When Kobe Bryant’s helicopter tragically crashed on January 26, 2020, it became clear that someone had not been conducting productive reference checks. The helicopter that led Kobe, his daughter Gianna, and several other friends to lose their lives that foggy morning was operated by a company with a poor safety record. Sadly, within the past two years, this company had been responsible for several deaths and multiple passenger injuries. According to NBC, the company was not licensed to fly in bad weather and the helicopter was not equipped with TAWS (Terrain Awareness System).
As America grieves over these untimely deaths, we can learn a lesson that applies to every candidate search. While your hiring decision is rarely a life-or-death situation, conducting productive reference checks is imperative to avoid a potential problem later on. What a reference check informs you about a candidate’s previous behavior can help you decide whether this person is a good hire or not. And it seems like it shouldn’t be too hard. You call a candidate’s previous employer, chat about what the person was like as an employee, and thank the reference for his or her time. But conducting productive reference checks isn’t as easy as you might think.
Perhaps you’ve had the experience of being stonewalled by a reference when you called to check on a candidate. Or maybe you’re the HR gatekeeper in your company and you’ve been trained to stonewall reference checkers yourself! Why are former employers afraid to tell the truth about a previous employee? It’s because of a misconception, says Optimum Employment Lawyers.
“Many California employees don’t realize that a communication between a former and prospective employer is privileged. There is a common misconception that former employers cannot say anything about the performance of an employee to a prospective employer. Employers do this to limit their liability for a defamation lawsuit by the employee. In California, however, employers are specifically authorized to state whether or not they would rehire the employee.“
If you’re a former employer who is asked to give a reference, this is great news. A privileged statement means it cannot be labeled as defamatory since it is not admissible legally. Protected by privilege, you can be honest–to a point, anyway. The law goes on to say you cannot make malicious or false statements, contact a new or prospective employer, or make statements about protected activities. This means your answers should be relevant to the matters being discussed. Don’t pass on mere rumors. Keep your statements evidence-based. And don’t volunteer any information that would be constitutionally protected, such as a candidate’s political stance or involvements when off the clock.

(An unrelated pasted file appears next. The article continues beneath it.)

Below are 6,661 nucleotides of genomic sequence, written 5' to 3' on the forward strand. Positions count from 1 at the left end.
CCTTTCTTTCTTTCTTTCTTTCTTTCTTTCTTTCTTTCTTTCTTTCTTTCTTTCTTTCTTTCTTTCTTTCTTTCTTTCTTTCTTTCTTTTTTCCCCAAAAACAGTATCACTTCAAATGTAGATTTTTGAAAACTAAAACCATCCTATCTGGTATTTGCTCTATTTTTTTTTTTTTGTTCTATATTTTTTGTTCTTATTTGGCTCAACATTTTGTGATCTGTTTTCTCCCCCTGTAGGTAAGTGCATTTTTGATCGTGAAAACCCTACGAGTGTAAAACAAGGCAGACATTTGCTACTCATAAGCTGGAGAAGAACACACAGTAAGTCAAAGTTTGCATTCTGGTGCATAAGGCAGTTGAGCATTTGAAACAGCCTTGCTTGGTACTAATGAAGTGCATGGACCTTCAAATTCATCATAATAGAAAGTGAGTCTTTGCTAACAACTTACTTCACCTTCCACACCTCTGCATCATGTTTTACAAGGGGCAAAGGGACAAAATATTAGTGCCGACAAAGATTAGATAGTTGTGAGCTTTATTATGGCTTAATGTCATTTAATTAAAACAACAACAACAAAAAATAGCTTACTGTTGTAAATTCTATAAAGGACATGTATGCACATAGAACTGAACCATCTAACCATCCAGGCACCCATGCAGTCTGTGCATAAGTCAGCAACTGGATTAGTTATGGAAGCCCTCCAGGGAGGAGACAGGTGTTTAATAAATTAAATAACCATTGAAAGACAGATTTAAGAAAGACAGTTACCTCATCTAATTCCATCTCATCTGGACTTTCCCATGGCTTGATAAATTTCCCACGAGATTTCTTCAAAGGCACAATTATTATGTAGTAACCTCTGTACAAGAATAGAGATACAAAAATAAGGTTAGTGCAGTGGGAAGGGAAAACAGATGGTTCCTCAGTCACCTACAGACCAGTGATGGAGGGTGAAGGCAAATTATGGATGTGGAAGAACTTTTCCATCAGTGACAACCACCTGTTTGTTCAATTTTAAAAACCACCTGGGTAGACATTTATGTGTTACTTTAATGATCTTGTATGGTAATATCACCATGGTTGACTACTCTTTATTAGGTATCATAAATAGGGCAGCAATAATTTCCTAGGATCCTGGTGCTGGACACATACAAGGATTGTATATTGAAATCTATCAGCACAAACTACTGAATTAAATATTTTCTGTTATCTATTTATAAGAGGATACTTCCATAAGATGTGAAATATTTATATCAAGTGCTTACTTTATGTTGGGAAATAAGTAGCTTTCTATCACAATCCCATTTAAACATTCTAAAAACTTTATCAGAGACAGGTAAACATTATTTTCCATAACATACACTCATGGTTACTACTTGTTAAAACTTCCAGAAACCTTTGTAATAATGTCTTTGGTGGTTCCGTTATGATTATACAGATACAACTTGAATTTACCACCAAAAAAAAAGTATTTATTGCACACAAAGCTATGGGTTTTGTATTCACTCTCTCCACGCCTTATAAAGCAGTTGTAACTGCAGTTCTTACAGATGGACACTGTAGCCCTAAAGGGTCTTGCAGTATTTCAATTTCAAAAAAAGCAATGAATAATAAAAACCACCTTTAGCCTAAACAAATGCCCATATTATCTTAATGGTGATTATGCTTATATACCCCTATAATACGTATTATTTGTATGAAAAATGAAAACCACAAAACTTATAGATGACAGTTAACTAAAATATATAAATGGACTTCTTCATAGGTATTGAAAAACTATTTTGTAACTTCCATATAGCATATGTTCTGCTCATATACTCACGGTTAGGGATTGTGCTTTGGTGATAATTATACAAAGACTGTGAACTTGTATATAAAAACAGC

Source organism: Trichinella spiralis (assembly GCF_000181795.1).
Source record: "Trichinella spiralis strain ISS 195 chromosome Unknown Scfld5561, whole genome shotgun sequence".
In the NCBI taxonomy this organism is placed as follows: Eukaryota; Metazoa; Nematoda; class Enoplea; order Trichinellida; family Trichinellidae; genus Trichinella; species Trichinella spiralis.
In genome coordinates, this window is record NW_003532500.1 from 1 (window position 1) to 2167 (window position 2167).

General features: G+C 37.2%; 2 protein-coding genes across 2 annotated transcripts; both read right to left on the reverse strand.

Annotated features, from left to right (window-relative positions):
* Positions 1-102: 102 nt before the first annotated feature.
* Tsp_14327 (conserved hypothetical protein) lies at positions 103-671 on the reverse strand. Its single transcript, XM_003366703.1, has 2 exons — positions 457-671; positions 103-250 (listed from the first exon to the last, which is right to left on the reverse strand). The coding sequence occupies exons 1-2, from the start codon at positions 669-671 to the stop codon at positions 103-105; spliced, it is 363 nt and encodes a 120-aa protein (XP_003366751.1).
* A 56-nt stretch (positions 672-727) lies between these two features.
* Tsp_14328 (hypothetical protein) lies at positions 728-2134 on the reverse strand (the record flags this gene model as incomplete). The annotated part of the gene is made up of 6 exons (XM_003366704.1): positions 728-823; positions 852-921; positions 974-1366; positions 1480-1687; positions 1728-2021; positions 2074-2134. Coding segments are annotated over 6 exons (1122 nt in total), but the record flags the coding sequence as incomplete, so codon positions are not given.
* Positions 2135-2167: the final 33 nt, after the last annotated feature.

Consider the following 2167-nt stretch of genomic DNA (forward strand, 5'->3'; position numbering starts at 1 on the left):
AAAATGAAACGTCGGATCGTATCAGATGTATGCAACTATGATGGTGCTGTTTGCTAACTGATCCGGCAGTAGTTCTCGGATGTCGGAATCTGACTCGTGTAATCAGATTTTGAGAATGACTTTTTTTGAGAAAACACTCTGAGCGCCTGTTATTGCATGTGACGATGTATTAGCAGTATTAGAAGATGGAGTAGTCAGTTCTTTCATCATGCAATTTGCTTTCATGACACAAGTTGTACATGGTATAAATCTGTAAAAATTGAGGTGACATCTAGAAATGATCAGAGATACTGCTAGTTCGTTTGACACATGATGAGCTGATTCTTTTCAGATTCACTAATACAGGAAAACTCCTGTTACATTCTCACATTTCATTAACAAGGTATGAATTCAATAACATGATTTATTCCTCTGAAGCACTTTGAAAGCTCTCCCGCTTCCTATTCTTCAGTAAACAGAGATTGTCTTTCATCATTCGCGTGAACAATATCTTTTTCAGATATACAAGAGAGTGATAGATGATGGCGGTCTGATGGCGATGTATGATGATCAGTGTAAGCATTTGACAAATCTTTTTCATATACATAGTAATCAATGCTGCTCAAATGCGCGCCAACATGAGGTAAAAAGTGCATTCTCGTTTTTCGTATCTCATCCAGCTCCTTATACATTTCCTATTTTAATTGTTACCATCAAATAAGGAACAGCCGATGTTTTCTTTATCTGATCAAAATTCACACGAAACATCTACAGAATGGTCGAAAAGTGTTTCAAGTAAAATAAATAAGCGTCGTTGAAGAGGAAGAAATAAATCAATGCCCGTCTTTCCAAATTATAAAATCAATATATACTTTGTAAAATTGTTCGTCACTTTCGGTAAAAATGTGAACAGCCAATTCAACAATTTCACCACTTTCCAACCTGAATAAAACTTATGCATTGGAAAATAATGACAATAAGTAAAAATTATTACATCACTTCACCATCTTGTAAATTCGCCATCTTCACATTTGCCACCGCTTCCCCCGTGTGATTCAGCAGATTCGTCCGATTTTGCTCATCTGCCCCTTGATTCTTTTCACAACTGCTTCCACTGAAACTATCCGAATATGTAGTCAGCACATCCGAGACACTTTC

“In failing to give a truthful reference, we have created a system where alleged harassers (and other terminated employees) get to move on and become someone else’s (client’s) problem,” says Fox Rothschild Attorneys at Law. But as a reference giver, you can speak the truth and be protected by privilege. A new California law also “protects employers from defamation claims when advising a prospective employer that the applicant was the subject of a credible sexual harassment claim.”
If you’re like most employers, you have a real job. Jumping into the hiring process was a real distraction from your regular work. Once you’ve found the candidate you think you want to hire, it’s easy to think you might not need to do a reference check. Plus, you might wonder what questions to ask when conducting productive reference checks.
We have a few favorites. Our wise friend Mike Sackett likes to ask, “How did you manage this person to get the best results from him or her? And what, if anything, should I avoid?” Our CEO, Scott Kuethen, typically concludes his reference check calls with the question, “If you could give (the candidate) one gift that would help him further his career, what would that be?” Positive, open-ended questions such as these help reference checkers feel that you are on the candidate’s side and frees them to be truthful and open about their experience.
But before you get there, you need to lay some groundwork. To learn more about conducting productive reference checks, read Reference Checks: Digging for the Truth. It contains a full sample reference call with step-by-step instructions and questions. Reinforced by knowing what to ask, you’ll find that conducting productive reference checks can be a valuable part of your hiring process.